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A Crucial Timeout Julian Swartz is taking this hoops season off, this school year off. He found a way to fight his condition.

Look at the Player of the Year, scrubbing his hands like a
surgeon--50, 100 times a day. How can the best athlete in school,
the most handsome, with a 4.15 GPA, have such filthy hands?

He begins to walk away from the sink, and now he spins back, sure
he's missed a spot, and starts all over again.

Look at Julian Swartz, the 1999 high school Player of the Year in
Wisconsin, 23.2 points a game, a full ride to the University of
Wisconsin, senior class president, doesn't like to miss church.
So why can't he sleep? Why does he keep getting out of bed in the
middle of the night, terrified that someone might break in, that
someone in the house might die in a fire, and whose fault would
it be except his? So he creeps through the halls, checking the
locks, the oven, the range top, the microwave, for crying out
loud. He begins to go back to bed, and now he spins back to check
it all again.

Look at him, freshman at Wisconsin, April 2000, just back from
the Final Four, girls doing backflips to get noticed. So why is
he sitting on the pier, on the lake, at sunset, writing his
suicide note? I cannot, nor anyone, take away the sadness, pain,
and undescribable feelings I battle every second of every minute
of every hour of every day.

Yeah, they have a name for it, but that doesn't make it any
easier--OCD, Obsessive Compulsive Disorder. His obsessions were
that his germs, his actions and his imperfections would put
others at risk. His compulsions grew into ceaseless thoughts of

He'd been given Prozac. He'd been sent to a therapist. It was no
use. "My brain overpowers all of it," he told his friends. "It
overpowers everything." He stopped the therapy.

It's been this way for years. Look at him, fifth grade. He takes
a 10-minute shower and then spends a half hour wiping every tile
bone-dry so the next person won't slip. Sits on the playground
doing homework while the other boys play, checks his answers for
the 10th time, gets up to play, spins back to check them again.
Sits taking a test, innocent of cheating, yet so terrified he'll
be accused of copying that he takes a right answer and makes it

Look at him on the court--the high school star--6'6", 220 pounds,
with a sweet J and big ups. He'll get 23 points and 12 rebounds
in a win, but he'll skip the pizza party, go back to his bedroom
and brood about a turnover, fret about it all night, write about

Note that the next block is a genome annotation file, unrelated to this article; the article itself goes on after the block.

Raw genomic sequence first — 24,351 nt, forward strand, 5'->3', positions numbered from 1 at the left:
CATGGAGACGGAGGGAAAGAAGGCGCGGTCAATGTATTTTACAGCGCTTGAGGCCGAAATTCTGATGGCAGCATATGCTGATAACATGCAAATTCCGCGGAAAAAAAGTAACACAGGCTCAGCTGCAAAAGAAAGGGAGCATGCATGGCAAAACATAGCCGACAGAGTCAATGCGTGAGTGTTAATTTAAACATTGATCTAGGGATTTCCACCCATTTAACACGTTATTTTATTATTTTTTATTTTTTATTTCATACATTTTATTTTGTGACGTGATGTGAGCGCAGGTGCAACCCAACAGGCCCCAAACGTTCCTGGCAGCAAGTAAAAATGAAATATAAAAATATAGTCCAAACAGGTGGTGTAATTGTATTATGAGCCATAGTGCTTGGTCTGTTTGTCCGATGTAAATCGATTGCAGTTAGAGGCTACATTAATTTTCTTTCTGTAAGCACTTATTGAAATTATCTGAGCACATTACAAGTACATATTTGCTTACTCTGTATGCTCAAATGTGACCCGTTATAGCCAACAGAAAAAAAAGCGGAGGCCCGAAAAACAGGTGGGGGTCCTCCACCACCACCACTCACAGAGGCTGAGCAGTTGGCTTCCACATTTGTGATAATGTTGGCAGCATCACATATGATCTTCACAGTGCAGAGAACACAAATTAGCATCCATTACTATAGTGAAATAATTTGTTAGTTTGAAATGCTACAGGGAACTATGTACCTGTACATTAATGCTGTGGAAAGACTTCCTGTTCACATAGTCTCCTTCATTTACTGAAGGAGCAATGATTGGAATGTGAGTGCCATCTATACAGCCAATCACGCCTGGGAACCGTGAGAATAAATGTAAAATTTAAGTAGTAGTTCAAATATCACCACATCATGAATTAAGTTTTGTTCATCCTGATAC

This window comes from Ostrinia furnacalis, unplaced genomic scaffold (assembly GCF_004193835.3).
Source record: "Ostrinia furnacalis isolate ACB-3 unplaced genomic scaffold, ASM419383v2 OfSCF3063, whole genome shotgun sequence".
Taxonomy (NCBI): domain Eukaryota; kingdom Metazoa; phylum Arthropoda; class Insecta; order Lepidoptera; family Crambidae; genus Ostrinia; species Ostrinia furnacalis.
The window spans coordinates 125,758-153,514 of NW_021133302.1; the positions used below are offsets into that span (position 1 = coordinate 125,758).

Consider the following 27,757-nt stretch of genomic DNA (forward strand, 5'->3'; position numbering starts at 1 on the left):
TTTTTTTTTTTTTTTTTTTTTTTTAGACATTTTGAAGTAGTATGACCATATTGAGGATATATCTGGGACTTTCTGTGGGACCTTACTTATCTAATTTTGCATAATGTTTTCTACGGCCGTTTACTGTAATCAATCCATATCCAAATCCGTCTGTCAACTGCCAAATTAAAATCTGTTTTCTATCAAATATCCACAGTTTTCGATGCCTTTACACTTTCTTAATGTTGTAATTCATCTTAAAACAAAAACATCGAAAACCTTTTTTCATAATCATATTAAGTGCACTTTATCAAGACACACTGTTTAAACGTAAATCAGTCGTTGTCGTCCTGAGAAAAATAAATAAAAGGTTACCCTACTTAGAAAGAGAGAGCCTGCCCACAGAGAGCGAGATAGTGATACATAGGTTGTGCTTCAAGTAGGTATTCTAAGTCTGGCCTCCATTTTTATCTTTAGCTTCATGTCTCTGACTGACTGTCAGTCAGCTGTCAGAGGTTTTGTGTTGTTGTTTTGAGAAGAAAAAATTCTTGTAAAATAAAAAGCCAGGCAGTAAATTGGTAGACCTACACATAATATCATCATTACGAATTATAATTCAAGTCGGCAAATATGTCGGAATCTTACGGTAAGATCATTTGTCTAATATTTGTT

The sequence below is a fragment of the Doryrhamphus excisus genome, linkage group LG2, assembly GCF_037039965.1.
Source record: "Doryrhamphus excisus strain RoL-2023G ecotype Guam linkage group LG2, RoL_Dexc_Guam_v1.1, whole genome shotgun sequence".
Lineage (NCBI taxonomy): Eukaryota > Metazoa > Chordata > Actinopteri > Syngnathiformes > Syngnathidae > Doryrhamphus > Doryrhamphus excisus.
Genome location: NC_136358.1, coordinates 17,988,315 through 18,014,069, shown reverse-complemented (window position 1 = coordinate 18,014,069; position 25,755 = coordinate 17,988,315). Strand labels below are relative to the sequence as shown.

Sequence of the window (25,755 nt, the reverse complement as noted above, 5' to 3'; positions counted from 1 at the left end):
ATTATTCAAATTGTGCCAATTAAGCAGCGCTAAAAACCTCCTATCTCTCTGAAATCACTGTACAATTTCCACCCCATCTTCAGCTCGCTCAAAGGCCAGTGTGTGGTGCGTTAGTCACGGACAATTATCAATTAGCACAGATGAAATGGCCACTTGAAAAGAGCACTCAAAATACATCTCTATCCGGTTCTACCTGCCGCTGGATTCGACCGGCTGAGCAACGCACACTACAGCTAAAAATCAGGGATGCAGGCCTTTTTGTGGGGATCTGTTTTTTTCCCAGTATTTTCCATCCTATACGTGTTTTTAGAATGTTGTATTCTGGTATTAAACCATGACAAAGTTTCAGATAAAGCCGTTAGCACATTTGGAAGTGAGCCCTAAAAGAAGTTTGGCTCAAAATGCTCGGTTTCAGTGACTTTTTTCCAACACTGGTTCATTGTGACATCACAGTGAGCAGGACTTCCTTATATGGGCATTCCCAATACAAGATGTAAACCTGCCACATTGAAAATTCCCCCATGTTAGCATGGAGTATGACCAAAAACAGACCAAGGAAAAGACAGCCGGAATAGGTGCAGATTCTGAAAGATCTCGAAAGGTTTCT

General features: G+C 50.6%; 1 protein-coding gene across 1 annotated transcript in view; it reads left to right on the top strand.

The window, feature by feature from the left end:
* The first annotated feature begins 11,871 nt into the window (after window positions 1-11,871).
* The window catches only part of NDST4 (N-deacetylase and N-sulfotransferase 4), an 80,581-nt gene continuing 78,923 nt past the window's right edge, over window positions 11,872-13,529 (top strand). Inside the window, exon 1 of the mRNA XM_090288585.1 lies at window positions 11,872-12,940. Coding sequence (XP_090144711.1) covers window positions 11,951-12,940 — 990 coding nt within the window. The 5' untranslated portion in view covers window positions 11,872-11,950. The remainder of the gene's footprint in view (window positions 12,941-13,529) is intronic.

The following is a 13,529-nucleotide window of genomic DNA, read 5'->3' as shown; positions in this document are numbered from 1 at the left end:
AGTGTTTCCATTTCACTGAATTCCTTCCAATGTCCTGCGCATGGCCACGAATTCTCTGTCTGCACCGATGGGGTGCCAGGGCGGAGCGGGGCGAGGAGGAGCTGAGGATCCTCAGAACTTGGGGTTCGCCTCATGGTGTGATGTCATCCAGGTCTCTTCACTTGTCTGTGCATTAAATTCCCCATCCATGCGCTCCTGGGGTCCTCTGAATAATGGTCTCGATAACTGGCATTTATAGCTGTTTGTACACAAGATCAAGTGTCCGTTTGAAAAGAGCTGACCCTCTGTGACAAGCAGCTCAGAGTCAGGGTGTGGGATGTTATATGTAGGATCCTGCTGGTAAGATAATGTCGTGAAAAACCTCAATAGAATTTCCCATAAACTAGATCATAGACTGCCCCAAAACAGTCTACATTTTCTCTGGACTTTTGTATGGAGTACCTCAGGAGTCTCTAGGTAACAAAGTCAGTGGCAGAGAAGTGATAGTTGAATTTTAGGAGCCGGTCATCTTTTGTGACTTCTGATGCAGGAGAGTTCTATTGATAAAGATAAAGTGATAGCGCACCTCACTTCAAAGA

it, analyze how he let everybody down, until he feels so ashamed
of himself that he aches to die.

Look at him, his first college season, winter 2000, staying for
hours after practice, can't go to his dorm until he's made 10
treys in a row or 25 straight free throws. Coaches, buddies left
long ago. He has to keep shooting because he's letting them down.
He's not starting. Shoots until he's bleary, starts to leave,
spins back to do it again.

His extra efforts are never enough, which is why, on the pier,
the suicide note is finished. Eight pages, perfectly neat, block
letters. He tucks it into his coat pocket and heads for
Walgreens, where he will buy a bottle of poison, chug it, and at
long last will come sleep.

So why doesn't he drive his moped to Walgreens? Why does he end
up back at his dorm room, vacant-eyed? What leads a female friend
to find the letter a week later, in his journal? After only a
half page she races to call Julian's brother, who calls his
parents, who calls their son, who, with work, finds a way not
just to stay alive but to live.

Look at him today, tight with his God. He's writing a book about
his life and his faith, speaking to groups around the state,
running a prison ministry's basketball games and working with
kids who have OCD. He's taking this hoops season off, this school
year off.

Yeah, he found a way to fight OCD: by helping 10 kids who have
it. Make it 11--he helps himself the most. He talks of next year,
of rejoining the Badgers. His best friend, Greg Monfre, worries
about what the vice of big-time college basketball could do to
him. "All it takes is one small incident," Monfre says.

"I'm keeping it under control this time," says Julian, now 20. He
promises he will finally make the game fun, play for himself,
dirty his hands and let them stay that way.

Look at Julian Swartz. He wants so badly to get better. Pray he
doesn't spin back.